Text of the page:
One is ‘completely out of scale’ to the current environment and the other is the result of ‘changing the rules of the game after the game has started’.
That’s how Woden resident Dione Smith has described Hindmarsh’s proposed massive marker building on a site known as N12 and a smaller multi-storey block on a smaller site N10 on the corner of Easty and Wilbow Streets near the Woden Police Station and Healthpoint.
Ms Smith, who moved into the three-storey Willara complex at the end of 2014 and sees herself on the front line, has launched a Legislative Assembly petition sponsored by Greens MLA Caroline Le Couteur against Hindmarsh’s plans, citing overshadowing, ‘retrospective’ rezoning and inadequate traffic management infrastructure.
The petition calls on building heights to be reduced, rezoning of one site from residential to commercial be reversed, and Arabanoo Park be preserved as green space.
Hindmarsh, in conjunction with Cox Architecture, originally proposed a mixed-use precinct including a four-building complex of 710 apartments with four towers, the tallest of which was 27 storeys, on N12, and a 10-storey block on N10.
After community consultation, that was scaled back in September to two 25-storey, nine and five-storey towers, with the 10-storey building now six, but these are still considered too high, particularly the marker building. A development application has not been lodged yet but is imminent.
For Ms Smith, a first-home owner whose great Australian dream has turned into a nightmare, not only has she had to contend with building defects but now the amenity and character of her home is threatened by the Hindmarsh development, which argues that the slender design of the towers will mean any shadow will pass quickly.
But Ms Smith says the west-facing side of her unit is bathed in full sun during winter but Hindmarsh’s own modelling suggests it will be in shadow from 1:30 pm to the end of the day.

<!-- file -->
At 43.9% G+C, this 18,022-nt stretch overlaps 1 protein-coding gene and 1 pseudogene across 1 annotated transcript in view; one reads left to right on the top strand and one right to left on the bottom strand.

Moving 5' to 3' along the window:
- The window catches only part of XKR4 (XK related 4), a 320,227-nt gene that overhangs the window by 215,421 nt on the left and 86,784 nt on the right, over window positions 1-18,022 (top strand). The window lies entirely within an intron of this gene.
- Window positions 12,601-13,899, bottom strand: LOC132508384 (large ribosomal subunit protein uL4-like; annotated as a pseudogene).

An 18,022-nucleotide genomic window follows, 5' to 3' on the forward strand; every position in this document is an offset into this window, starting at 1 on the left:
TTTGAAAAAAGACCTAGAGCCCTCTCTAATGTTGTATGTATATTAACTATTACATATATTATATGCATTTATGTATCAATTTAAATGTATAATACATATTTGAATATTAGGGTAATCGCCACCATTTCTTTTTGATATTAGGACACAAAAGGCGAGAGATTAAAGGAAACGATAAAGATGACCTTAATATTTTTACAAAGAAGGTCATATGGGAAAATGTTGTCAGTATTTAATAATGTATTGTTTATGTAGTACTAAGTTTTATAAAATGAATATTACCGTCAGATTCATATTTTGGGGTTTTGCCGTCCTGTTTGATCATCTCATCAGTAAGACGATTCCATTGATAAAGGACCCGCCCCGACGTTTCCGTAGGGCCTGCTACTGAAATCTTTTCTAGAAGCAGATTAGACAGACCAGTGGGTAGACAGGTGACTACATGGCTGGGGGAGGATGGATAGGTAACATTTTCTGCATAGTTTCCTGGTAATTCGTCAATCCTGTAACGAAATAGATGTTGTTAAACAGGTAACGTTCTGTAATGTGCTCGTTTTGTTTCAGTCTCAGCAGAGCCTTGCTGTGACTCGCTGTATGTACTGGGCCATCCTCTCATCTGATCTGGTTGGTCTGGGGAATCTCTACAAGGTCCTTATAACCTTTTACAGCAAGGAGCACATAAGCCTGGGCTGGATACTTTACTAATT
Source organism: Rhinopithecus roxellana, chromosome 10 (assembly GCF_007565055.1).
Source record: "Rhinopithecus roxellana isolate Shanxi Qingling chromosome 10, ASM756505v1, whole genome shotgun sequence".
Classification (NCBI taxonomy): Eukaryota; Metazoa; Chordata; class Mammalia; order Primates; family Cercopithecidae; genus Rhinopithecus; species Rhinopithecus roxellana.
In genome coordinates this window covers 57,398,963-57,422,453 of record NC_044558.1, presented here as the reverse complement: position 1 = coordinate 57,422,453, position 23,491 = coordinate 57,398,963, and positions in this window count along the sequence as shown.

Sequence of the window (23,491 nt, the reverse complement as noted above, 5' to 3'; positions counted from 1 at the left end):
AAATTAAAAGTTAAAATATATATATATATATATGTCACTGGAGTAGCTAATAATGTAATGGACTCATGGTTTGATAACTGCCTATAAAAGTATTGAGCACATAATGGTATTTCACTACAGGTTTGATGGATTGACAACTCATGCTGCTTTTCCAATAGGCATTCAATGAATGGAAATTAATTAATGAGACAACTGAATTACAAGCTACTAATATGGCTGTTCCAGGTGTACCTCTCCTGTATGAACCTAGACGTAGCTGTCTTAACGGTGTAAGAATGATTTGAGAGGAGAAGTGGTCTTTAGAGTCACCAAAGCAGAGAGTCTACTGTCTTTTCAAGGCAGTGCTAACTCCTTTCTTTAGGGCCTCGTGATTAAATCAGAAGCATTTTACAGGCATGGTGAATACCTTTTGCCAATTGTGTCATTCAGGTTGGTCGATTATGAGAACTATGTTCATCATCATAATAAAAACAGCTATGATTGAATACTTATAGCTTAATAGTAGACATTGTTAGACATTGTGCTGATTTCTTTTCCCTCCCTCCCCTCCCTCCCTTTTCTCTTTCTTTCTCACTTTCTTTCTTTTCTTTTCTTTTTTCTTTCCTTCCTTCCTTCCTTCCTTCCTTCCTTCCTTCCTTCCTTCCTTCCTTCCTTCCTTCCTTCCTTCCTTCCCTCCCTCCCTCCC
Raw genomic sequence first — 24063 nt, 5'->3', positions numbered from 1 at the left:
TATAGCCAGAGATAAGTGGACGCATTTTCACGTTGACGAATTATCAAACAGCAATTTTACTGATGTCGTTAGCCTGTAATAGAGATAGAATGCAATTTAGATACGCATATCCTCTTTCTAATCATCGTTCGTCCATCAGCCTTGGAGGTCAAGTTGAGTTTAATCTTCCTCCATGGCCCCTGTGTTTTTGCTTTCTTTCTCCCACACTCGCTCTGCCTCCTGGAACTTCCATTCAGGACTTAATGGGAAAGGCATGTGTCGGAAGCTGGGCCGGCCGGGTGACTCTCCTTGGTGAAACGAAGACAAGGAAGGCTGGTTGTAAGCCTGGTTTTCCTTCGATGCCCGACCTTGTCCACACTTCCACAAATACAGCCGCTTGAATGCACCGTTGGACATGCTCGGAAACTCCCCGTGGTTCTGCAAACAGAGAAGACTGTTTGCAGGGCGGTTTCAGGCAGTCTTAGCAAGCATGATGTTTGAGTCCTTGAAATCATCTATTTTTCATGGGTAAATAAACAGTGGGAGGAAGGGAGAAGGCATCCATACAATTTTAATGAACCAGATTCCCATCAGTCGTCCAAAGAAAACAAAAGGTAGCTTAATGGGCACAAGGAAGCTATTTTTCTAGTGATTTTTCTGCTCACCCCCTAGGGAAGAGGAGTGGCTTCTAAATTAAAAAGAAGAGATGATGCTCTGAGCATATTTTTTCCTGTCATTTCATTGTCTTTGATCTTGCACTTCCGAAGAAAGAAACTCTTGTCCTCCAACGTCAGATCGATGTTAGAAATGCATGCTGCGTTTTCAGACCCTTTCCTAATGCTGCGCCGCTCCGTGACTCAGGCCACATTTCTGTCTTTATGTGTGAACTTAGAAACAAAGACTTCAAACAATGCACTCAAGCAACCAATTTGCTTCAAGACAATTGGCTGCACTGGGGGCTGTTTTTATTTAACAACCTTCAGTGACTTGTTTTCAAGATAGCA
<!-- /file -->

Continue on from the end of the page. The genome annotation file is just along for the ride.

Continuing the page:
“That is not a quickly passing shadow,” said Ms Smith, who also expects her energy bills to increase as a result.
“How is it fair that a new building could be allowed to overshadow, from more than 100 metres away, the predominantly sunny central courtyard, with communal facilities, of a three-storey apartment complex of some 200 dwellings?” she said.
Ms Smith says the marker building is on a massively inappropriate scale, with the two 25-storey towers as high as the Lovett Tower in the centre of Woden, and totally at odds with the established environs, built and natural.
The two 25-storey towers proposed would be more than eight times the number of storeys of existing apartment complexes nearby. “In the case of the Easty Street childcare centre, situated directly to the north of the N12 site, its single storey will be completely dwarfed by the tall towers,” Ms Smith said.
The petition calls for construction on N12 and N10 be limited to a maximum of five storeys, although Ms Smith acknowledges that the recent variation to the Territory plan allows for buildings up to 28 storeys.
But she and others who bought into their apartments when N10 was zoned residential are incredulous about its rezoning to commercial, which not only allows taller buildings but more noise.
“There was no indication of that when we bought. We feel the rules of the game have changed after the game has started,” Ms Smith said.
“What rights do established dwellings have over new ones? If new developments can always be bigger and more imposing then where does it stop?”
The petition is open until 31 March but may be closed when a development application is lodged.